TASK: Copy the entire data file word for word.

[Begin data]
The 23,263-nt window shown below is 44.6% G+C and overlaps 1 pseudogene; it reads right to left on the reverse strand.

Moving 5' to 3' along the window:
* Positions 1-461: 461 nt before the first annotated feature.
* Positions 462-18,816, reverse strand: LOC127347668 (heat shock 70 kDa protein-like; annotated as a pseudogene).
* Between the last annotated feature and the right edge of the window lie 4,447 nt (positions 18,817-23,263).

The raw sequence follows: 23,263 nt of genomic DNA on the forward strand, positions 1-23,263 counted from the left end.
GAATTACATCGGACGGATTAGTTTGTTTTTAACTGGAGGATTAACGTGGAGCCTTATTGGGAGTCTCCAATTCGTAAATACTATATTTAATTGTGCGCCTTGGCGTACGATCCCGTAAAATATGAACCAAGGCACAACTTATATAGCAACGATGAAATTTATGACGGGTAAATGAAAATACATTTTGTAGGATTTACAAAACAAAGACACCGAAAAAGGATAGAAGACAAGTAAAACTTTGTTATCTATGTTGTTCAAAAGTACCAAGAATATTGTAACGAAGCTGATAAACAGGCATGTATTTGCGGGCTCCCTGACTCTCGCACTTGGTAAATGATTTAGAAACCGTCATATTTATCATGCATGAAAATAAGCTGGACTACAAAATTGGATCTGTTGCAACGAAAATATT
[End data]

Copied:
The 23,263-nt window shown below is 44.6% G+C and overlaps 1 pseudogene; it reads right to left on the reverse strand.

Moving 5' to 3' along the window:
* Positions 1-461: 461 nt before the first annotated feature.
* Positions 462-18,816, reverse strand: LOC127347668 (heat shock 70 kDa protein-like; annotated as a pseudogene).
* Between the last annotated feature and the right edge of the window lie 4,447 nt (positions 18,817-23,263).

The raw sequence follows: 23,263 nt of genomic DNA on the forward strand, positions 1-23,263 counted from the left end.
GAATTACATCGGACGGATTAGTTTGTTTTTAACTGGAGGATTAACGTGGAGCCTTATTGGGAGTCTCCAATTCGTAAATACTATATTTAATTGTGCGCCTTGGCGTACGATCCCGTAAAATATGAACCAAGGCACAACTTATATAGCAACGATGAAATTTATGACGGGTAAATGAAAATACATTTTGTAGGATTTACAAAACAAAGACACCGAAAAAGGATAGAAGACAAGTAAAACTTTGTTATCTATGTTGTTCAAAAGTACCAAGAATATTGTAACGAAGCTGATAAACAGGCATGTATTTGCGGGCTCCCTGACTCTCGCACTTGGTAAATGATTTAGAAACCGTCATATTTATCATGCATGAAAATAAGCTGGACTACAAAATTGGATCTGTTGCAACGAAAATATT